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It was the first time I realized playing hard to get existed outside of Katherine Heigl romcoms and the pages of Gossip Girl. Summer vacation had dawned in the tenth grade and I elected to spend mine on a student exchange in small-town Australia. My host was Mackenzie, one year my junior but leaps and bounds more experienced in everything that made up our late night conversations. Coming from a tiny, private, all-female school, I found this girl astounding; she seemed so effortless, but all at once had command of her closely-knit group of friends and boys as far as two towns over. To me, still a never-been-kissed kind of innocent, she was the messiah of all things love, sex, and bearing two X chromosomes.
Despite how I idolized her, I was puzzled by how easily she would disregard the leagues of notifications that just magically appeared every time she picked up her phone. How could she turn away from the shiny appeal of all that male attention? It wasn’t until I got my own glimpse into "the chase" that she steered me right. “You seem too interested. I mean, don’t get me wrong, but it looks desperate,” she told me, sprawled across her purple bedspread, her face gawking at the ingénue I became before her. And in a way, she was right.
At first, it infuriated me. What was the point of it all if we are meant to toss aside the genuine sides of ourselves? It seemed deceptive, altogether the kind of nonsense that should be dismissed as phony, in true Holden Caufield fashion. In the end, though, I didn’t get the boy. What I did get was hurt and the temporary label of "desperate" that I, very thankfully, could rip off as soon as I boarded the plane. And all I did to earn it was be honest.
Mackenzie scolded me for it, fitting into her role of my teacher quite nicely, doling out one absolute, universal lesson: always wait for him to text you and never be the one making the move. (“If a guy is really interested, he will make it happen, for sure.”) In retrospect, it’s foolish to always expect the guy to be that forward, or even that courageous, frankly. Nonetheless, these so-called "games" are an essential and unavoidable part of modern dating. Radio silence and leaving texts unanswered has become a norm in our romantic interactions, tactics as much a part of burgeoning relationships as attraction or character.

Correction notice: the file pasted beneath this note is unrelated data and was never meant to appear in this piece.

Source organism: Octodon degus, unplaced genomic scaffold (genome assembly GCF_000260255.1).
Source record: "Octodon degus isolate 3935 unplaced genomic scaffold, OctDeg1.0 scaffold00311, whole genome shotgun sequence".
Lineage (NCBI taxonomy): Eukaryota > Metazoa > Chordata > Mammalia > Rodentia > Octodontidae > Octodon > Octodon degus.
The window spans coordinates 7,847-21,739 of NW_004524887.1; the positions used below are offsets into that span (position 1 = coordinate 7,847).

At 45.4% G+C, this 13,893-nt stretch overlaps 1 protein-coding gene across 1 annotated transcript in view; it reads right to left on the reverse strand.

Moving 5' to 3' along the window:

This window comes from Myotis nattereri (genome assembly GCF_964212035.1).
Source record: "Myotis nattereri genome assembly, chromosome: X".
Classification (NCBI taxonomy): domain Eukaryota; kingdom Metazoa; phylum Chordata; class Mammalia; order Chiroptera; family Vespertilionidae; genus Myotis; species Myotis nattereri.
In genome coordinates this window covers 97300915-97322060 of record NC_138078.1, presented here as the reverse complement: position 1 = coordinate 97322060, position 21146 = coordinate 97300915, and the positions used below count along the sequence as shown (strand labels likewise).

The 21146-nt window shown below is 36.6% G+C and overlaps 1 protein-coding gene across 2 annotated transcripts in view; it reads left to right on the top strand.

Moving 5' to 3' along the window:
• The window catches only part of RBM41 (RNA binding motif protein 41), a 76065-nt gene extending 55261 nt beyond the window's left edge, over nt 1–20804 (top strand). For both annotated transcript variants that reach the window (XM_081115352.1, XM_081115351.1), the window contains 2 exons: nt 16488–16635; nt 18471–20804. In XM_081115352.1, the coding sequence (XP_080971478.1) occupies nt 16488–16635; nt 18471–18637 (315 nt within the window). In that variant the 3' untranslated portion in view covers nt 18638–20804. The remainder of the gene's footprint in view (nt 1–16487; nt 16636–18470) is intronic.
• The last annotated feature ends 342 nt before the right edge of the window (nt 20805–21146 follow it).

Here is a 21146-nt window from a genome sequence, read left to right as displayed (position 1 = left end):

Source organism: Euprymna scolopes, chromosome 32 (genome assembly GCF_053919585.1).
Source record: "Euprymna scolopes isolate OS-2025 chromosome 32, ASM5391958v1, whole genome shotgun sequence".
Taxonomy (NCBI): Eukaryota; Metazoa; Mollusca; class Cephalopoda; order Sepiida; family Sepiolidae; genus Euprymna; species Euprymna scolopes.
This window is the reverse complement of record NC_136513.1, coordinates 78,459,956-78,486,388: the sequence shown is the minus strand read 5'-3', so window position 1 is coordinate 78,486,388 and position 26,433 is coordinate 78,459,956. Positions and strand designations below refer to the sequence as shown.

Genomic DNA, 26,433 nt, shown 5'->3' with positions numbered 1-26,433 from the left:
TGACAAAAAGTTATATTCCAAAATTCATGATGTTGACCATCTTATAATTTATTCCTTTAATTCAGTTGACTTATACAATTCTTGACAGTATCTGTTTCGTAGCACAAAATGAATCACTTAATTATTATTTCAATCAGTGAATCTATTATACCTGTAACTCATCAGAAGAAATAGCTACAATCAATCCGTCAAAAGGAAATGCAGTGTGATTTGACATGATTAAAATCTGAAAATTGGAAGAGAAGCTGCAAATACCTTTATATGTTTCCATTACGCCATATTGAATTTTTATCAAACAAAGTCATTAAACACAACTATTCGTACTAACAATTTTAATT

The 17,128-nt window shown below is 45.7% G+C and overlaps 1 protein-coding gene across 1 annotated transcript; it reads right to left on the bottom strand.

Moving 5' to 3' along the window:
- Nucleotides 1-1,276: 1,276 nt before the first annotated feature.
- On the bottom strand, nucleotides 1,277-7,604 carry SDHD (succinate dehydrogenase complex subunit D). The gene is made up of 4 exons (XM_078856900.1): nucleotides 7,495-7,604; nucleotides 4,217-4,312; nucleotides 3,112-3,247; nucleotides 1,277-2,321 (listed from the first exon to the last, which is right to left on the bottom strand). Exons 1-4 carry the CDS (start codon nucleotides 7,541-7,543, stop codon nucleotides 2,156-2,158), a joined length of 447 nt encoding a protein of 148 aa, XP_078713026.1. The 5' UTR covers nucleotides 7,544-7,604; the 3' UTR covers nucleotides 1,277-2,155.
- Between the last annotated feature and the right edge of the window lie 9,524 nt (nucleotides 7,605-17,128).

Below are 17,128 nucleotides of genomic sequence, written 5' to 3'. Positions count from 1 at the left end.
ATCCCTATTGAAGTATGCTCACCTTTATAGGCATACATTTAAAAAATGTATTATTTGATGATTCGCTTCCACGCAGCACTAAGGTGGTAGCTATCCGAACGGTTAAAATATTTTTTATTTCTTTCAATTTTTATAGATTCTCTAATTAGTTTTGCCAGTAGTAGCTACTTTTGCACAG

“The supreme art of war is to subdue the enemy without fighting.”
― Sun Tzu, The Art of War
In the mess of "games" we play as single people, we are meant to find what we want by pretending not to look, approaching those we are interested in by feigning no interest at all. This now-acceptable pretense in relationships has swept away the many of us that become too easily attached to be fake about our interest or ignore messages. But that doesn’t necessarily mean we are left behind; we can still have the love we want and we don’t even have to wait for it. The first kiss with my now-boyfriend was a sweet and glorious peck that only happened because I looked over at him and asked, “Are you just here to watch my Netflix or are you going to kiss me?” At the very least, a little directness guaranteed this non-player a happy ending.